In their first game they made short work of JohnT's Wars of the Roses army.

They then went o to defeat Peter's Greek army, another force replete with monsters.

I think people enjoyed the format. Command and control is harder - you have more troops but the same PIPs, so you have to be more wary of breaking groups up. Also the armies deploy over a wider area, making command distance an issue. Deployment room didn't seem to be an issue, although the games took a little longer to play than a regular 24 P game which may be an issue for a tournament.

Bryan and Ralph played a small game of Hail Caesar

The figures are still being painted and based, hence the uncharacteristic unfinished look.

Friday, 14 December 2012

Hail Gondor

As well as the Prairie Grove game, last Thurday's meeting also saw John and Ralph playing Hail Caesar. They used some of Johns 25mm LotR collection, and played an Orc/Goblin ambush on a Gondorian column advancing along a river. A bit Lake Trasimene, I guess..

The snowy battlefield was due to Ralph having lost his rather nice green ground-cloth.

Ralph makes a point. Possibly he's telling John that he doesn't want anyone outside the room to know that he's played with fantasy armies ...

The Gondorians:

Orc warband columns:

Orcs swarm across the battlefield:

Do you know what? It's only as I come to write this that I have no idea who won...

Friday, 30 November 2012

Rome vs The Barbarians

I missed last week's Black Powder game at the Gong Garage Gamers, but this week we were promised the related Hail Caesar, the basic mechanics of which, I am assured, are much the same. So I was looking forward to this as a useful training exercise; Ancients isn't a great favourite of mine, but Black Powder looks to be worth the effort of learning to play (if only so I have a stab at taking part in a big Gettysburg game being organised locally next July).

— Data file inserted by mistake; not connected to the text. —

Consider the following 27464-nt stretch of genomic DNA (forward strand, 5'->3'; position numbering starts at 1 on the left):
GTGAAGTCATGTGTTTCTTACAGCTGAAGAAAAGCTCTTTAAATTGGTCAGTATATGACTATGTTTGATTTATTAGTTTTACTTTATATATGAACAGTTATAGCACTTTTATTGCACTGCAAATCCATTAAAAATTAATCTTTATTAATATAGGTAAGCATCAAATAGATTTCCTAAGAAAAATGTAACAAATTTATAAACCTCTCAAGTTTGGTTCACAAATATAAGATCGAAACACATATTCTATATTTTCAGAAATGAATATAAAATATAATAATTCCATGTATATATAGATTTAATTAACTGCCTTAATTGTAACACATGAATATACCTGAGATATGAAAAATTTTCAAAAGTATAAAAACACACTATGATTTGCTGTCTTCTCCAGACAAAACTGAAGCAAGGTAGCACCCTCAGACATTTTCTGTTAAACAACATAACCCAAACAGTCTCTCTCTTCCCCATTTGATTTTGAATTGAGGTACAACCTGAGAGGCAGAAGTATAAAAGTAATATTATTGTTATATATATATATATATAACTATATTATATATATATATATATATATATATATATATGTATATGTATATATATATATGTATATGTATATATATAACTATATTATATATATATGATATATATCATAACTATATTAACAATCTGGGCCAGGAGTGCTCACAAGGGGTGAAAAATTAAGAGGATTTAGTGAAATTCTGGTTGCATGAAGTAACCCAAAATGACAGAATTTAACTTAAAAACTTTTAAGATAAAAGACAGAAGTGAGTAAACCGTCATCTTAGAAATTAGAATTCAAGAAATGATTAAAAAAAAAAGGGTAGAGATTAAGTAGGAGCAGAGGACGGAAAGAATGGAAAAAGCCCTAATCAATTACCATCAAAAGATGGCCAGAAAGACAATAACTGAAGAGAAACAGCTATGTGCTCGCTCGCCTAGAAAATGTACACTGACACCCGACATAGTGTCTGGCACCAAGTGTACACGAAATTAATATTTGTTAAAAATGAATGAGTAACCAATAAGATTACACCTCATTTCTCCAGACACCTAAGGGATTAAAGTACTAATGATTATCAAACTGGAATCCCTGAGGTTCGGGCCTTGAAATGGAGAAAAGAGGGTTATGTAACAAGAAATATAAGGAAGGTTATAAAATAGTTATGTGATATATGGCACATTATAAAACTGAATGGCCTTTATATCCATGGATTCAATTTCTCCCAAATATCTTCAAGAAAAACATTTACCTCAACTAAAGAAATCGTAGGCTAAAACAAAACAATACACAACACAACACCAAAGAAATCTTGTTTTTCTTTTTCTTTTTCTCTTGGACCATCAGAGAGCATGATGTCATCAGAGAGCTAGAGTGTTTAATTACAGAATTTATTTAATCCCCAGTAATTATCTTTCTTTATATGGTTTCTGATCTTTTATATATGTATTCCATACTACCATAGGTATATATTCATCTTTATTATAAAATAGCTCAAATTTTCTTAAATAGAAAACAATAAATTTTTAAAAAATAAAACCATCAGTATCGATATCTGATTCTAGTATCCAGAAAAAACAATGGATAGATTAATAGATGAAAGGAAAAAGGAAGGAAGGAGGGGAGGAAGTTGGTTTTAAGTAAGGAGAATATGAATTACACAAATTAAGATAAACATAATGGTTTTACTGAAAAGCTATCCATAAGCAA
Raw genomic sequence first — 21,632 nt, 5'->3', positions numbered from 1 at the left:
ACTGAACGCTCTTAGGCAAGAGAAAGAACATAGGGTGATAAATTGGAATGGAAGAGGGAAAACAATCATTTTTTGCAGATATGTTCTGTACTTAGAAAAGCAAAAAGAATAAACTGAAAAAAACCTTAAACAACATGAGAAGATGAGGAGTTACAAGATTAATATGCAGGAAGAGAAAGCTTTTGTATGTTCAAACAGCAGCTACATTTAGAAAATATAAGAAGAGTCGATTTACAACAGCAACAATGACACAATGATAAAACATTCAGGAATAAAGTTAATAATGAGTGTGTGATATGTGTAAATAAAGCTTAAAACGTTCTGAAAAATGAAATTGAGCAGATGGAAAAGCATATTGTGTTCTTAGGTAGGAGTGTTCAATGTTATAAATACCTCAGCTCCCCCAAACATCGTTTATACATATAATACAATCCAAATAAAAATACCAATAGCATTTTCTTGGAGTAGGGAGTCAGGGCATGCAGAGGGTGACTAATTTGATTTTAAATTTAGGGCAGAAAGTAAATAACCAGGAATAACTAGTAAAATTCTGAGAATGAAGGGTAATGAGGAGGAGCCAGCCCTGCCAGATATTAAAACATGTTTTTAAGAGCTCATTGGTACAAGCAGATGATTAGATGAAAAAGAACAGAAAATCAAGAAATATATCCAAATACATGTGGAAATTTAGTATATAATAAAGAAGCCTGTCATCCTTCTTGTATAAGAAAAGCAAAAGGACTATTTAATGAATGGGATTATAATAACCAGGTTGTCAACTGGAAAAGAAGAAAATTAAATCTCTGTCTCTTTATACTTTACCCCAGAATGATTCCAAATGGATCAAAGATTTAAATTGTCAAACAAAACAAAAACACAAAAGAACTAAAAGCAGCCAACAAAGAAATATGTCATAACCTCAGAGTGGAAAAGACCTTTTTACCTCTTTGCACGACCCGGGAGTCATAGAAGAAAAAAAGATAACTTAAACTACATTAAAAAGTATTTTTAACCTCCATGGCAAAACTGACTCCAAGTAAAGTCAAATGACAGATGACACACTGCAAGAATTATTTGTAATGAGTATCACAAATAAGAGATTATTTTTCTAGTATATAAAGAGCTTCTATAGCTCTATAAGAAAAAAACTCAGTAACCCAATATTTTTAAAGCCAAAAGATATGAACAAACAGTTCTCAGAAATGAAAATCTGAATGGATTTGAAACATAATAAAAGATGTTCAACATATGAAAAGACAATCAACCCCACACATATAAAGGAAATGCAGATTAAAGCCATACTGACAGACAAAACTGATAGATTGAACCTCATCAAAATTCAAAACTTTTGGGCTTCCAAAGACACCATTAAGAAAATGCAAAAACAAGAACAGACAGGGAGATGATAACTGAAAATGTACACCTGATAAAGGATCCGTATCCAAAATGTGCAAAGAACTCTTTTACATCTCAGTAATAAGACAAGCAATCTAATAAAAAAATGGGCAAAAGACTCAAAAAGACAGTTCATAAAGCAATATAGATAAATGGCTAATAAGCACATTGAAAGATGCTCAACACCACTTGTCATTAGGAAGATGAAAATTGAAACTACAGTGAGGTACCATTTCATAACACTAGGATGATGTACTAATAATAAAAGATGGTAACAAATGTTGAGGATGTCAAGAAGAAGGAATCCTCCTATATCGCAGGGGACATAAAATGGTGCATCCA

Some email discussion showed that, by pooling of resources, we could throw together some suitable armies. Ralph, who would be running the game, isn't really up on Ancients either, so wanted to do a simple Roman/Barbarian fight. various people brought figures from their collections, which were thrown together into units which, whilst not resembling anything historical, looked like masses of men.

Peter was bringing most of the figures, but tends to turn up later in the evening, so we improvised a quick intro game; three units of Men With Spears were classed as Roman auxiliary infantry, and a force of four Barbarian warbands were pitted against them.

Being bearded, I took the Barbarians. Initially they seemed to be commanded by an all-girl morris-dancing group:.

However we swapped that for a more conventional chariot.

Caesar commanded the Roman invaders. Obviously.

Barbarian tactics are not subtle - I charged. Or I charged one mass anyway; not knowing how combat worked I didn't want to commit the whole army until I'd seen how things might pan out:

Things didn't go too well. The Barbarians made a tactical withdrawal:

With nothing left to lose I just chucked everything in, and achieved a push-back on the other flank: